Pacelle: It depends on how you define animal shelters. We run the largest trade show in the nation that services animal shelters. We publish the magazine of the field called Animal Sheltering, we do shelter evaluations, we give millions of dollars in grants, but when there is a puppy mill in Washington State or a dog fighting operation in Colorado, and the shelters can’t handle that, we typically do the investigations, find out where the problem is and then send our emergency services unit in that helps shelters. The Shelter Pet Project alone – which is a national advertising campaign to drive adoptions to shelters – is expected to be $40-80 million a year worth of advertising value. You can’t quantify the work that we do, but again if people want us to spend all of our hard dollars on animal shelters, they can support their local humane society. We think that is fabulous and we support the shelters and we hope all of your listeners support their local animal shelter, but we have other issues we want to work on.
Dogs and cats are less than 1% of the animals in society. There are horses, there are farm animals, animals used in research, wild animals. We have program that address all of those issues. That’s what the founders of the organization imagined the organization doing when it was created in the 1950s. It’s how every CEO of the organization has imagined the work. It’s how our entire 27-member national volunteer board of directions imagines the work of the organization. We’re totally transparent in our work.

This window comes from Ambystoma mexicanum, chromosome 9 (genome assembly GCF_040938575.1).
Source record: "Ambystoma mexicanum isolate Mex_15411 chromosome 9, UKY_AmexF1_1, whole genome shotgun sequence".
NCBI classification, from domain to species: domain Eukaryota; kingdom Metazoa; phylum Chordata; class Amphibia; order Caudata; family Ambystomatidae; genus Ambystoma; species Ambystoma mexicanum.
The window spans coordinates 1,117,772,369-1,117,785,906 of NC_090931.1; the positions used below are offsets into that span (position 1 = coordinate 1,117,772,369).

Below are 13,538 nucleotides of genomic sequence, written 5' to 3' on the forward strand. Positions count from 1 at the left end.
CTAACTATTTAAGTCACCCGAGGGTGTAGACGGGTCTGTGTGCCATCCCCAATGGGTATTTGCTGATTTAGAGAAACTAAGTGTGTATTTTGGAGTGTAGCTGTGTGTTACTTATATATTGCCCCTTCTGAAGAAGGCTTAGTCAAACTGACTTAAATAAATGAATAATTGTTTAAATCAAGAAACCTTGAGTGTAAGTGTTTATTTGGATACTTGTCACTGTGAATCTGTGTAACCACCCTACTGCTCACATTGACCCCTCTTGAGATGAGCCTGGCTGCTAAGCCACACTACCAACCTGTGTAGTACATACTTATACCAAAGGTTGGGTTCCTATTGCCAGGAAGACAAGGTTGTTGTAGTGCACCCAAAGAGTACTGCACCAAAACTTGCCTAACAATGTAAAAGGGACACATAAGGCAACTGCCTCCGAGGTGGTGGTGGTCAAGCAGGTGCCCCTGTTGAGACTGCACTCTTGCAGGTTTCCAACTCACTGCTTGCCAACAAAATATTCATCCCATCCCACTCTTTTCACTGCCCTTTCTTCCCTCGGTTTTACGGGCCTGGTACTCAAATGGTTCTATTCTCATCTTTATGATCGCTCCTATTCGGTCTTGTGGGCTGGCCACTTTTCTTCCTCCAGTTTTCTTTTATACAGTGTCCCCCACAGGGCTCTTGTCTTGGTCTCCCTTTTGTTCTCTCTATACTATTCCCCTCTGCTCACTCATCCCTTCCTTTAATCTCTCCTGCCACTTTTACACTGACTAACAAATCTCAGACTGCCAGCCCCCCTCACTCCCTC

Adams: If you find an operation, whether it a livestock operation or a puppy mill or whatever, to be in violation of animal welfare regulations, if they are in the wrong, do you immediately put hat word out or is there a lag time there? Are you waiting for the most publicity you can get out of it? If you know about things that are wrong, why aren’t you right now saying this is wrong, something has to be done? Why is there a lag time on these things?
Pacelle: I’m preaching from the top of the mountain that there is something going wrong. That’s why we are concerned about inherently inhumane systems that deny an animal the opportunity to move or stand up. If you are talking about the Hallmark/Westland case where it was HSUS that documented terrible abuse, where USDA had five inspectors and was allowing terrible abuse to go on, where there were 17 third-party audits hired by the slaughter plant and they basically got A+ ratings, we did not have confidence at that point that USDA would handle the situation appropriately.